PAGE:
The Post and Courier in Charleston, S.C., received a Pulitzer Prize for Public Service last week. The newspaper highlighted the plight of women in a series called, “Till Death Do Us Part.” South Carolina is among the deadliest places for a woman to live in these United States and the newspaper’s work put that fact front and center.
The Wall Street Journal won a Pulitzer for its investigative series that pulled back the curtains on Medicare. For the first time ever, readers were able to judge for themselves the motivations and practices of their healthcare providers.
Three reporters at the Daily Breeze in Torrance, Calif., took the top prize for Local Reporting after they wrote about the widespread corruption in a small local school district. From the Daily Breeze story announcing the award:
“It’s about having an institution, no matter how small it is, that will support you,” said Rob Kuznia, now a former Daily Breeze reporter and one of three singled out for the Local Reporting prize. He said the award represents what encouragement and support can do, even in the smallest of newsrooms. …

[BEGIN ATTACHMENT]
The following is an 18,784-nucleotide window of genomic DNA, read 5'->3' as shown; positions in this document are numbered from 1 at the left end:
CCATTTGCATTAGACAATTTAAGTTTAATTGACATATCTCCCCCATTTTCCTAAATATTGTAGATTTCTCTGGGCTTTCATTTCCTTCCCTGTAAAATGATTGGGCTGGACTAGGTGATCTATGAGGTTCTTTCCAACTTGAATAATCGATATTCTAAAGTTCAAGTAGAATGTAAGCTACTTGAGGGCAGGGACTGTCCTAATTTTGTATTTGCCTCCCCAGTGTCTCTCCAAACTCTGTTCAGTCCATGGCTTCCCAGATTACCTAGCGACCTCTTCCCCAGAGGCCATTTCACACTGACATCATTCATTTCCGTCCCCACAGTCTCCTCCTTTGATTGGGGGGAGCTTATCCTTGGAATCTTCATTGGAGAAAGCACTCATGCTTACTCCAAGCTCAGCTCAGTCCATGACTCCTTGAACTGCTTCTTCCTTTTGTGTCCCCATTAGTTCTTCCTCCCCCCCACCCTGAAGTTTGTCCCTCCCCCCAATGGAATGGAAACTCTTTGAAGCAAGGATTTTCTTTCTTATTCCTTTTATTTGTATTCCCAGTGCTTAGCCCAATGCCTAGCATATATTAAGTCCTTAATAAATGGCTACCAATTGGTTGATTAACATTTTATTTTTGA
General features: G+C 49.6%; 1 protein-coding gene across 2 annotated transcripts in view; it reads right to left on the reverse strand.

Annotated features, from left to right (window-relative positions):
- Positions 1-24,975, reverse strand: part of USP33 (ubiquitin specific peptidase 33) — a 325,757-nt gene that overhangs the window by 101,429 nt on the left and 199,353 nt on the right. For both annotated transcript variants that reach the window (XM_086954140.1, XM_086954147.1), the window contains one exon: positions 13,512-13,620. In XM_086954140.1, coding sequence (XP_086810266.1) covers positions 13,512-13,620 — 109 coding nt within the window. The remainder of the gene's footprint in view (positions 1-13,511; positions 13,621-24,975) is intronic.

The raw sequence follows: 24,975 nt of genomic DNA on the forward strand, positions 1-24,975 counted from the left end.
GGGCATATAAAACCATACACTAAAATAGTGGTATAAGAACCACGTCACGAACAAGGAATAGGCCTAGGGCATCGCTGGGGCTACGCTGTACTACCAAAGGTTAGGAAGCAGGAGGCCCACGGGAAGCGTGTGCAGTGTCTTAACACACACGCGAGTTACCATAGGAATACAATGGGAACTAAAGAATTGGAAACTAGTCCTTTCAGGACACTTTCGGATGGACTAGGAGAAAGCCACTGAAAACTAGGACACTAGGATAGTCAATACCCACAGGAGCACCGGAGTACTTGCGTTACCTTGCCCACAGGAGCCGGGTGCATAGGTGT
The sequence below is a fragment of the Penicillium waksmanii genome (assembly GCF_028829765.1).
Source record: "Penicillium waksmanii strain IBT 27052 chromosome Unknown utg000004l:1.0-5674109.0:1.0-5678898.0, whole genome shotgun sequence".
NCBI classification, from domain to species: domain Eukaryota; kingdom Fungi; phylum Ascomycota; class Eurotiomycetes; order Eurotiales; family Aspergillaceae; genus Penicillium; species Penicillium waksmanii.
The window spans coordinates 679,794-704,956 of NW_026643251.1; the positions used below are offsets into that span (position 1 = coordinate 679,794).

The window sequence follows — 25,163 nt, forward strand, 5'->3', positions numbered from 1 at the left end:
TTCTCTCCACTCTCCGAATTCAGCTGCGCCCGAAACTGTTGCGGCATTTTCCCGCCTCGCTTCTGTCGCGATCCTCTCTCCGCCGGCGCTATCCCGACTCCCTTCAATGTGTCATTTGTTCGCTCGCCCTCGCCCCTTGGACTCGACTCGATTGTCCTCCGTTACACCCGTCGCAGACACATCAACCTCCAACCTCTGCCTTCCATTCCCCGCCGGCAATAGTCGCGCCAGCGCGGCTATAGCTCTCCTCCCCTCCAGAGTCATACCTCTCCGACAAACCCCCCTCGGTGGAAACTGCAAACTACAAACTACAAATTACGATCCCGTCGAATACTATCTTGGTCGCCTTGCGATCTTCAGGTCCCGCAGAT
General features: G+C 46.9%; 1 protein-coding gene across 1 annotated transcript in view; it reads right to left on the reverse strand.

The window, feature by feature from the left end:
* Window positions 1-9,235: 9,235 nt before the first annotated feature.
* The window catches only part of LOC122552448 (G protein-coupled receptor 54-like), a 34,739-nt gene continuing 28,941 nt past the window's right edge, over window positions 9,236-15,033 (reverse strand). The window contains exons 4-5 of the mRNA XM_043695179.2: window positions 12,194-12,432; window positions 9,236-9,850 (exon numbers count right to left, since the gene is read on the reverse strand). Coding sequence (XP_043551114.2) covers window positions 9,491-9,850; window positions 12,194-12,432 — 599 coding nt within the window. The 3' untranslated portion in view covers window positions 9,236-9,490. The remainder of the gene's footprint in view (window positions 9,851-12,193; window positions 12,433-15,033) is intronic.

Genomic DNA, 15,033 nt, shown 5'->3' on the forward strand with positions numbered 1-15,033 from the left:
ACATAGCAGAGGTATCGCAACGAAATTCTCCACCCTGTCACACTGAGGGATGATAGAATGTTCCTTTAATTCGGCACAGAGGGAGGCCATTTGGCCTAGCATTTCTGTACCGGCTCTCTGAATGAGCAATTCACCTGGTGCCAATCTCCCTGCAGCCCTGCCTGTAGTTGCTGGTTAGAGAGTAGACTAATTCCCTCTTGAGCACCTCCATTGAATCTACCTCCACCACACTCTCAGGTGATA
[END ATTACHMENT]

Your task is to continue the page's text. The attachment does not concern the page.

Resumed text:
“It is a testament to the importance of good old-fashioned beat reporting,” he said. “I couldn’t have done that story without everyone here. We have a tiny staff on the one hand, but everybody had the presence of mind to know we had a really good story.”
In all, Pulitzer judges gave out 14 awards for truly exemplary journalism over the last year. You can see all the winning entries here. I recommend you do so. There are those who question the value of what we do, who say citizen journalists will replace us with their periodic coverage of local affairs or that big data will simply be gathered by some benevolent start-up and displayed in helpful charts and graphs for all to see.
Then there are the Pulitzer Prizes, the most prestigious awards in journalism. They stand as a tribute to the work we all do and an example to follow.